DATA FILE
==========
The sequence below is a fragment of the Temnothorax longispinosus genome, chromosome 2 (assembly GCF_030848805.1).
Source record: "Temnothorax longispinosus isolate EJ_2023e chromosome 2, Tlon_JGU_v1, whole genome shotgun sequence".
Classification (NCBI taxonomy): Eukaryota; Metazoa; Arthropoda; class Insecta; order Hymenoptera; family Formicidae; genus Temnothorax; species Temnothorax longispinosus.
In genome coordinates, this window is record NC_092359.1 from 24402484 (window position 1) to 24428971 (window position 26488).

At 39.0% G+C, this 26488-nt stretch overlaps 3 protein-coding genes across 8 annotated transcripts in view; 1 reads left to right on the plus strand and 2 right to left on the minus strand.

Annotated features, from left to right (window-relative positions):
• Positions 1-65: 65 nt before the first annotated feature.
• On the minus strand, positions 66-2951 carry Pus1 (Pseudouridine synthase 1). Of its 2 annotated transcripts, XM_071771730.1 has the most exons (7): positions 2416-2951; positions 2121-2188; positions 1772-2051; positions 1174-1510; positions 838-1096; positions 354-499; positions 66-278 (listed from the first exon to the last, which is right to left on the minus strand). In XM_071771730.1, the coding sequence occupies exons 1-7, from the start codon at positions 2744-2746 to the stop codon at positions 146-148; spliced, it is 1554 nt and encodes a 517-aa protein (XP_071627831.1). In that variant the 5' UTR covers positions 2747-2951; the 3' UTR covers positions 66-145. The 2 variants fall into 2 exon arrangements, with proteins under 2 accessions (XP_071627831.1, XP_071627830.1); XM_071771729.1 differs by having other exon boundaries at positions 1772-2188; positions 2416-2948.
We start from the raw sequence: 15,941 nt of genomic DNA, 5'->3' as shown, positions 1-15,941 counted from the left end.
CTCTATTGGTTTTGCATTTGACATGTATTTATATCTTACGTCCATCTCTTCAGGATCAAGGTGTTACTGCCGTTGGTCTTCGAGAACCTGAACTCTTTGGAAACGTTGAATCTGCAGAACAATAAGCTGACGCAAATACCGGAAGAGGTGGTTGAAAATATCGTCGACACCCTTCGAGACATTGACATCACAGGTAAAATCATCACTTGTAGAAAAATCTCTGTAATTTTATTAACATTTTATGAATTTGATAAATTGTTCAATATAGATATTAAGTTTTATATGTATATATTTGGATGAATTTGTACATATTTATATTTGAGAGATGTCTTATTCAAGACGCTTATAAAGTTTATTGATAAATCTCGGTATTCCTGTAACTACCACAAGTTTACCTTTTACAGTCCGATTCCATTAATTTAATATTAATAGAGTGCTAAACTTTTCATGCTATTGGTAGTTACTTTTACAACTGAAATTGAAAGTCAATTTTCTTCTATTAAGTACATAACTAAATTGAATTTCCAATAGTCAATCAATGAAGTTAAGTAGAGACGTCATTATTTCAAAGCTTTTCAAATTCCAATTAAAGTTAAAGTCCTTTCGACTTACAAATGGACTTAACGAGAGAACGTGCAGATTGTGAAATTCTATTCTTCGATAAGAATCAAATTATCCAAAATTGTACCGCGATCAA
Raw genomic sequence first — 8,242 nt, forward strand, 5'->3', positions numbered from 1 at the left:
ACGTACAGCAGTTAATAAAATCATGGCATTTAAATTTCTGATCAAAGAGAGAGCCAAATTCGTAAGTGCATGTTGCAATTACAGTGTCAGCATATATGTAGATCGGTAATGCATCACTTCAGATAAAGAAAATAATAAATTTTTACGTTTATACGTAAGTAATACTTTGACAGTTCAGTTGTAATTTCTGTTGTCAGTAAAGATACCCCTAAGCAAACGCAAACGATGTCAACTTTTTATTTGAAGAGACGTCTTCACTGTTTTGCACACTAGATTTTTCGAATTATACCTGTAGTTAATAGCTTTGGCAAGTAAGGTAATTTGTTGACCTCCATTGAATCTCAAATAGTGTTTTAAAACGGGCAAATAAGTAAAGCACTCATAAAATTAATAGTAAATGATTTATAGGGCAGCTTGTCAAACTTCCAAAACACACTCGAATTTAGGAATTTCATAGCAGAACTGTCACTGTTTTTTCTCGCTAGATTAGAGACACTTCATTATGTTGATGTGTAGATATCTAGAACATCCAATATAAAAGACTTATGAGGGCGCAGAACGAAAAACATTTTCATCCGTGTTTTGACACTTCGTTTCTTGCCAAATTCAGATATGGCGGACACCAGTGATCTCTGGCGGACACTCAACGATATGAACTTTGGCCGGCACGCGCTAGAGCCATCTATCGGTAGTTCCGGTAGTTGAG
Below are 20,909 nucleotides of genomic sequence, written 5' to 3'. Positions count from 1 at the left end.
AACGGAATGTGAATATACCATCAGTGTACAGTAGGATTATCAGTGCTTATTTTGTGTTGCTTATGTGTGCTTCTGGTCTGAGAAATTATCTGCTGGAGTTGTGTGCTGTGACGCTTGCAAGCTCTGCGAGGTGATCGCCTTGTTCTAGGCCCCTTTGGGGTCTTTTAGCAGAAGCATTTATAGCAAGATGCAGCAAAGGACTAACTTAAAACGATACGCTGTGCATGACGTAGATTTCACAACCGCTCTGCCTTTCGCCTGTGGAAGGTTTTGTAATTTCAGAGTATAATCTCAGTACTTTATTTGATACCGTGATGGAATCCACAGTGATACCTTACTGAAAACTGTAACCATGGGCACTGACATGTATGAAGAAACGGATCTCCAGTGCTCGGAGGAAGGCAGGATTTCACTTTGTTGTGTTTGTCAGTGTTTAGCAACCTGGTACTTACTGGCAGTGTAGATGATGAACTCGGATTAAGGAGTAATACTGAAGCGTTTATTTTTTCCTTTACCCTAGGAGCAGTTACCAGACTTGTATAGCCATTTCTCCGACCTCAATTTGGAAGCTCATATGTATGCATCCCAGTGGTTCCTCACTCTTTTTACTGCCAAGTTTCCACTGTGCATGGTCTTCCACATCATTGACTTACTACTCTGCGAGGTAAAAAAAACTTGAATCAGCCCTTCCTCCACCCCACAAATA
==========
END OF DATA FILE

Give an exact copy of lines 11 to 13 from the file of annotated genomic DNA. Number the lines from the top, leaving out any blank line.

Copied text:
Raw genomic sequence first — 8,242 nt, forward strand, 5'->3', positions numbered from 1 at the left:
ACGTACAGCAGTTAATAAAATCATGGCATTTAAATTTCTGATCAAAGAGAGAGCCAAATTCGTAAGTGCATGTTGCAATTACAGTGTCAGCATATATGTAGATCGGTAATGCATCACTTCAGATAAAGAAAATAATAAATTTTTACGTTTATACGTAAGTAATACTTTGACAGTTCAGTTGTAATTTCTGTTGTCAGTAAAGATACCCCTAAGCAAACGCAAACGATGTCAACTTTTTATTTGAAGAGACGTCTTCACTGTTTTGCACACTAGATTTTTCGAATTATACCTGTAGTTAATAGCTTTGGCAAGTAAGGTAATTTGTTGACCTCCATTGAATCTCAAATAGTGTTTTAAAACGGGCAAATAAGTAAAGCACTCATAAAATTAATAGTAAATGATTTATAGGGCAGCTTGTCAAACTTCCAAAACACACTCGAATTTAGGAATTTCATAGCAGAACTGTCACTGTTTTTTCTCGCTAGATTAGAGACACTTCATTATGTTGATGTGTAGATATCTAGAACATCCAATATAAAAGACTTATGAGGGCGCAGAACGAAAAACATTTTCATCCGTGTTTTGACACTTCGTTTCTTGCCAAATTCAGATATGGCGGACACCAGTGATCTCTGGCGGACACTCAACGATATGAACTTTGGCCGGCACGCGCTAGAGCCATCTATCGGTAGTTCCGGTAGTTGAG
Below are 20,909 nucleotides of genomic sequence, written 5' to 3'. Positions count from 1 at the left end.